12
May
2013
Mad Men: Season Six, Episode 6
Man with a Plan
Jordan
Generally around the midpoint of every Mad Men season, there is an episode that does something slightly bolder and more experimental than the show's general format (insofar as it even has a "general format"). Season three gave us "Seven Twenty Three," with its nonlinear interweaving of stories, season four gave us "The Summer Man," with Don's narration, and season five gave us "Far Away Places," which was basically three vignettes taking place over the course of a single day. "Man with a Plan" doesn't really fit into this motif (and I expect we might see an episode that is more cleanly a companion to those earlier hours in a week or so), but the scenes in the hotel take on much darker edges than we might normally expect from the show, and the episode as a whole continues a trend that is quickly becoming the driving force of this season of the show: the idea that Don Draper is hardly the exemplar he appears to be at first glance, that he is in fact, in many situations, a malignancy rotting out the people around him, a parasite feeding their needs to obscure his own.

We see Don exert his power in a variety of ways tonight, and while previous seasons of the show often painted his ability to outmaneuever others as an admirable trait, in each instance tonight we are uncomfortably aware of the consequences of that exertion, and the collateral damage he leaves thoughtlessly in his wake. He forces Sylvia to wait for his every command in a hotel room, in an act of dominance that may initially be read as an attempt to quell her anxieties but soon is revealed to be just another Don Draper power trip. He drinks Ted under the table, subtly pressuring the lightweight to get plastered just so he can prove he's the bigger man. He shoves Peggy into the role she so gladly escaped, and he does so without a second thought. His prized protege is barely back in the office before he's shutting her down for complaining and undercutting her at every turn.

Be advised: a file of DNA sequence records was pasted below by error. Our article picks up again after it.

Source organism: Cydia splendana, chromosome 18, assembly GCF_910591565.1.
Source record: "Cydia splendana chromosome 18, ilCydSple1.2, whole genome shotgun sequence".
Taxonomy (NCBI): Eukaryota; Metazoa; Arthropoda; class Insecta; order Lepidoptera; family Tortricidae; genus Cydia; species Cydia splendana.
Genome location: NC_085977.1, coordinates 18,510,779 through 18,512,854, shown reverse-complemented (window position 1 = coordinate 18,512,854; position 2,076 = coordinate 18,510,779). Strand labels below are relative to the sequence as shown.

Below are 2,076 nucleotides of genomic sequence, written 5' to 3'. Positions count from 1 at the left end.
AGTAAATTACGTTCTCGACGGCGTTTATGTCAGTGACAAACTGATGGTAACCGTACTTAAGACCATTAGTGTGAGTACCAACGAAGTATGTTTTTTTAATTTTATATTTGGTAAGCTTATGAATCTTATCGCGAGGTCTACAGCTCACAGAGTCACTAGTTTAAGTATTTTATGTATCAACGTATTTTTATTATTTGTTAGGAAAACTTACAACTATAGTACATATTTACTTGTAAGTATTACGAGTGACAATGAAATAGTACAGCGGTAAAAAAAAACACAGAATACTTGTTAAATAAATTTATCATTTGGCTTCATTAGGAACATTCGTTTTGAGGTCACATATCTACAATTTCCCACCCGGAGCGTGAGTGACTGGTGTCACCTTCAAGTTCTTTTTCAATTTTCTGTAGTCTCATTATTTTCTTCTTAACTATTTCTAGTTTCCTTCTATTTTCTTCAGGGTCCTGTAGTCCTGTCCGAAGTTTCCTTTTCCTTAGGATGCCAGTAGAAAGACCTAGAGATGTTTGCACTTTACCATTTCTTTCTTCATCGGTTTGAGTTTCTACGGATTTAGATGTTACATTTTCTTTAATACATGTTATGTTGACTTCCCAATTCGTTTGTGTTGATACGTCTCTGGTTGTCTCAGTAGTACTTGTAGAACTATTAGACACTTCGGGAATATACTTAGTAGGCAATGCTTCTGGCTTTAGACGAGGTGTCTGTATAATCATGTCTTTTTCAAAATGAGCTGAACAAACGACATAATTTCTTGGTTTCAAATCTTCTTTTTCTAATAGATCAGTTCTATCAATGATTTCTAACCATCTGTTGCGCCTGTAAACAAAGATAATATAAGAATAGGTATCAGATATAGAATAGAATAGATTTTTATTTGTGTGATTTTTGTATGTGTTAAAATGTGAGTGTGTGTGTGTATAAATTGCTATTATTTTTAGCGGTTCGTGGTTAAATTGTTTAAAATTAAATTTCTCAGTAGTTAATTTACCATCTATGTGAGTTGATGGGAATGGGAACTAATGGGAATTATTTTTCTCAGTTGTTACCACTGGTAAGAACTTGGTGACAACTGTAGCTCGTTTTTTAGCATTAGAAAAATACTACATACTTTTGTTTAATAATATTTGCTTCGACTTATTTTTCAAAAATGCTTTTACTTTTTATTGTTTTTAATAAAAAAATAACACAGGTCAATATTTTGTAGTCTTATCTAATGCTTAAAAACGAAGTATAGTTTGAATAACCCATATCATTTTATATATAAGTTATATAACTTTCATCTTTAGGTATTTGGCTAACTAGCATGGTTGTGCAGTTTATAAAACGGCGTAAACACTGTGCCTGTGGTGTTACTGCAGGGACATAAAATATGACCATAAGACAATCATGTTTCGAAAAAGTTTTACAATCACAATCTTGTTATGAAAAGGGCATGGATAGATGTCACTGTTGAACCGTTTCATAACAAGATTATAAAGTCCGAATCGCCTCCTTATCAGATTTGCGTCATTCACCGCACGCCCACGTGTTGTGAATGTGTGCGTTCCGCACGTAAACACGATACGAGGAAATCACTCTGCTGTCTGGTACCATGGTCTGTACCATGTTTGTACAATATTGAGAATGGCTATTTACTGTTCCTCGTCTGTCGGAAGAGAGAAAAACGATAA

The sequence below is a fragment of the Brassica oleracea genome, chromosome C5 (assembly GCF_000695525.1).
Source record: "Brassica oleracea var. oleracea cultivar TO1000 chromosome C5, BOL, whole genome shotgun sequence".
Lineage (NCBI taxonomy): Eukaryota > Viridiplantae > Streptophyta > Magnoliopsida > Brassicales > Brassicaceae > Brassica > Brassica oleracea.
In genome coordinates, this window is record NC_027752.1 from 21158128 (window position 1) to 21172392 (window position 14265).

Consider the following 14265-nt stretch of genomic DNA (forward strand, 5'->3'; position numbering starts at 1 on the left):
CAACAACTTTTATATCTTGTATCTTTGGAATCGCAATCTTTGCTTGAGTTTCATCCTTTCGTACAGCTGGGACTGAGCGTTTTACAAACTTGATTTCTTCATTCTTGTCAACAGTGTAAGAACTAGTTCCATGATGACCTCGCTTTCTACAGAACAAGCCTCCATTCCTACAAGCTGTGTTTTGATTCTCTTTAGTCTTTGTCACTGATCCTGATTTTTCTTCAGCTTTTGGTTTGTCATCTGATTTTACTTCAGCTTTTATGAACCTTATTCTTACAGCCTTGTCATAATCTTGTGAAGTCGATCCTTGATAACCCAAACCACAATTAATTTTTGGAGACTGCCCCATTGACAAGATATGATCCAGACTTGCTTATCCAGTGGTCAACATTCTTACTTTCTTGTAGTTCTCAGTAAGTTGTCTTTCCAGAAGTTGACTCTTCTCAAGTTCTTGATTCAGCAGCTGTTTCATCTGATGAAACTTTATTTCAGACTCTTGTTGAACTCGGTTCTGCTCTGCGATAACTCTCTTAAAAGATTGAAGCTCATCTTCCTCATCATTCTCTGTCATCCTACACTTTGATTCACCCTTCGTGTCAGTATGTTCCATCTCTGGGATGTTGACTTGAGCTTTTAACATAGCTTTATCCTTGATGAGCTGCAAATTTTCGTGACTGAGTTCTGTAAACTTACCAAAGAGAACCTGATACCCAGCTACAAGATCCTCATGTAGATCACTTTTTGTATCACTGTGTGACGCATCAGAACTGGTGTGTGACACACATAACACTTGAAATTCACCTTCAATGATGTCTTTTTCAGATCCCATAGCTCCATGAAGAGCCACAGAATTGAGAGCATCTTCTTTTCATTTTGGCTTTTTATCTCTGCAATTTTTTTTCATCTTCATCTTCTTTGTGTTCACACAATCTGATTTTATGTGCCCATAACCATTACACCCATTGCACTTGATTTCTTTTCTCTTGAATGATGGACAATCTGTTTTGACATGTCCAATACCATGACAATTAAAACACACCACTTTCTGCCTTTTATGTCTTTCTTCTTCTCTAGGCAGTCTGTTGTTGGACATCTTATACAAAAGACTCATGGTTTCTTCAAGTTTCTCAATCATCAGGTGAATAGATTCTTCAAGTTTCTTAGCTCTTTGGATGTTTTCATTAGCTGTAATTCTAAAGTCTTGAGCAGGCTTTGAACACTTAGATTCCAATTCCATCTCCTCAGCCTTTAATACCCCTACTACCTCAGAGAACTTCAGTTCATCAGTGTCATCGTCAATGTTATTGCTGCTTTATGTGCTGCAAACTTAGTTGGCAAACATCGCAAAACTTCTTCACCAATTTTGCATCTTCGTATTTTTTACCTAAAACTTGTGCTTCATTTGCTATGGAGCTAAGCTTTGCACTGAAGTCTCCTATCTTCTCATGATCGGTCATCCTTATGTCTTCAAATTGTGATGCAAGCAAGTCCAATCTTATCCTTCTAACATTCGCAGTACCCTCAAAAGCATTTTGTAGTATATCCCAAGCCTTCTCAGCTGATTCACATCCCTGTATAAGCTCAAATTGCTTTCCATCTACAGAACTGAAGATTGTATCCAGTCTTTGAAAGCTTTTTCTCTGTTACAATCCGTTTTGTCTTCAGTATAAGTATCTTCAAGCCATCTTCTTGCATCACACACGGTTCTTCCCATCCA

Don, it is increasingly clear, is so focused on the mystery, the transcendence, the reverie, that he flatly ignores the wants, desires, and even agency of those around him. He doesn't think of the people in his life as individuals with their own thoughts, wants, and needs: they are there to fulfill a particular function in his life, and if they start to stray from that role, Don recoils violently. Think of how he reacted to Peggy's attempts to grow back in season four's finest hour, "The Suitcase" (if you can't conjure the sound of Don shouting "that's what the money's for!" it may be time to revisit what is still one of the show's crowning achievements), or consider his response to his wife's desire to leave advertising and become an actress: Megan was supposed to be his perfect little wife, making him proud in exactly the way he desired, and the second she broke from the role he had in mind for her, he walked off into the darkness and into the arms of someone, anyone else.